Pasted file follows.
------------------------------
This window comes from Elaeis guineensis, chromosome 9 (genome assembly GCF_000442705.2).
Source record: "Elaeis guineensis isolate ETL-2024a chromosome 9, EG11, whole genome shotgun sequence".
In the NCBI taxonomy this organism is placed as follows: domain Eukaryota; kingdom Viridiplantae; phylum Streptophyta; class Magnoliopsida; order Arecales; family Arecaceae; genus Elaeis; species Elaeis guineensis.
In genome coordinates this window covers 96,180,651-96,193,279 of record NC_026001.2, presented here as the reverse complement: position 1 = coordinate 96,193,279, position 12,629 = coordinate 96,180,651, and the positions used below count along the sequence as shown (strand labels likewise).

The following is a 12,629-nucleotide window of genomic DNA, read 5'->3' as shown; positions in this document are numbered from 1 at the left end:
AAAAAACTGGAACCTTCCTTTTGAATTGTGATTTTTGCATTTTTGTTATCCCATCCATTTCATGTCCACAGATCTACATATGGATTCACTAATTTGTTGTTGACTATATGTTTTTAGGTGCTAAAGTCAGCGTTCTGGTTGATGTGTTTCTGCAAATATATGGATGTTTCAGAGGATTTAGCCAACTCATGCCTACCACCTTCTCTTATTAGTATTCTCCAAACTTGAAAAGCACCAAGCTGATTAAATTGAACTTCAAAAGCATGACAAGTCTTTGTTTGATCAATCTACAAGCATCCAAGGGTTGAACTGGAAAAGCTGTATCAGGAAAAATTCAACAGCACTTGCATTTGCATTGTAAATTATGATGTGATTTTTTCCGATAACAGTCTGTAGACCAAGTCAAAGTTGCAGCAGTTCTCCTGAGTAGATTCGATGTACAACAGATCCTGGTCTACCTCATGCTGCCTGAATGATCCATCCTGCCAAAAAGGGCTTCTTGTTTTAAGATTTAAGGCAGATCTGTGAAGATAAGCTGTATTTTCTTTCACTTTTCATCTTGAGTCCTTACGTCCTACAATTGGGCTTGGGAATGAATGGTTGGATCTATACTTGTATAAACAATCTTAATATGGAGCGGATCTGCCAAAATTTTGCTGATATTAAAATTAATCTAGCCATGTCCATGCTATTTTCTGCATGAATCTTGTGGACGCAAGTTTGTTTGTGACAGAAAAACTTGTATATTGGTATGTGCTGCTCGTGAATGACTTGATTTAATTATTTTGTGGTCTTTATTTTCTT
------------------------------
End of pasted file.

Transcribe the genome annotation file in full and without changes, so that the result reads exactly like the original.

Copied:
This window comes from Elaeis guineensis, chromosome 9 (genome assembly GCF_000442705.2).
Source record: "Elaeis guineensis isolate ETL-2024a chromosome 9, EG11, whole genome shotgun sequence".
In the NCBI taxonomy this organism is placed as follows: domain Eukaryota; kingdom Viridiplantae; phylum Streptophyta; class Magnoliopsida; order Arecales; family Arecaceae; genus Elaeis; species Elaeis guineensis.
In genome coordinates this window covers 96,180,651-96,193,279 of record NC_026001.2, presented here as the reverse complement: position 1 = coordinate 96,193,279, position 12,629 = coordinate 96,180,651, and the positions used below count along the sequence as shown (strand labels likewise).

The following is a 12,629-nucleotide window of genomic DNA, read 5'->3' as shown; positions in this document are numbered from 1 at the left end:
AAAAAACTGGAACCTTCCTTTTGAATTGTGATTTTTGCATTTTTGTTATCCCATCCATTTCATGTCCACAGATCTACATATGGATTCACTAATTTGTTGTTGACTATATGTTTTTAGGTGCTAAAGTCAGCGTTCTGGTTGATGTGTTTCTGCAAATATATGGATGTTTCAGAGGATTTAGCCAACTCATGCCTACCACCTTCTCTTATTAGTATTCTCCAAACTTGAAAAGCACCAAGCTGATTAAATTGAACTTCAAAAGCATGACAAGTCTTTGTTTGATCAATCTACAAGCATCCAAGGGTTGAACTGGAAAAGCTGTATCAGGAAAAATTCAACAGCACTTGCATTTGCATTGTAAATTATGATGTGATTTTTTCCGATAACAGTCTGTAGACCAAGTCAAAGTTGCAGCAGTTCTCCTGAGTAGATTCGATGTACAACAGATCCTGGTCTACCTCATGCTGCCTGAATGATCCATCCTGCCAAAAAGGGCTTCTTGTTTTAAGATTTAAGGCAGATCTGTGAAGATAAGCTGTATTTTCTTTCACTTTTCATCTTGAGTCCTTACGTCCTACAATTGGGCTTGGGAATGAATGGTTGGATCTATACTTGTATAAACAATCTTAATATGGAGCGGATCTGCCAAAATTTTGCTGATATTAAAATTAATCTAGCCATGTCCATGCTATTTTCTGCATGAATCTTGTGGACGCAAGTTTGTTTGTGACAGAAAAACTTGTATATTGGTATGTGCTGCTCGTGAATGACTTGATTTAATTATTTTGTGGTCTTTATTTTCTT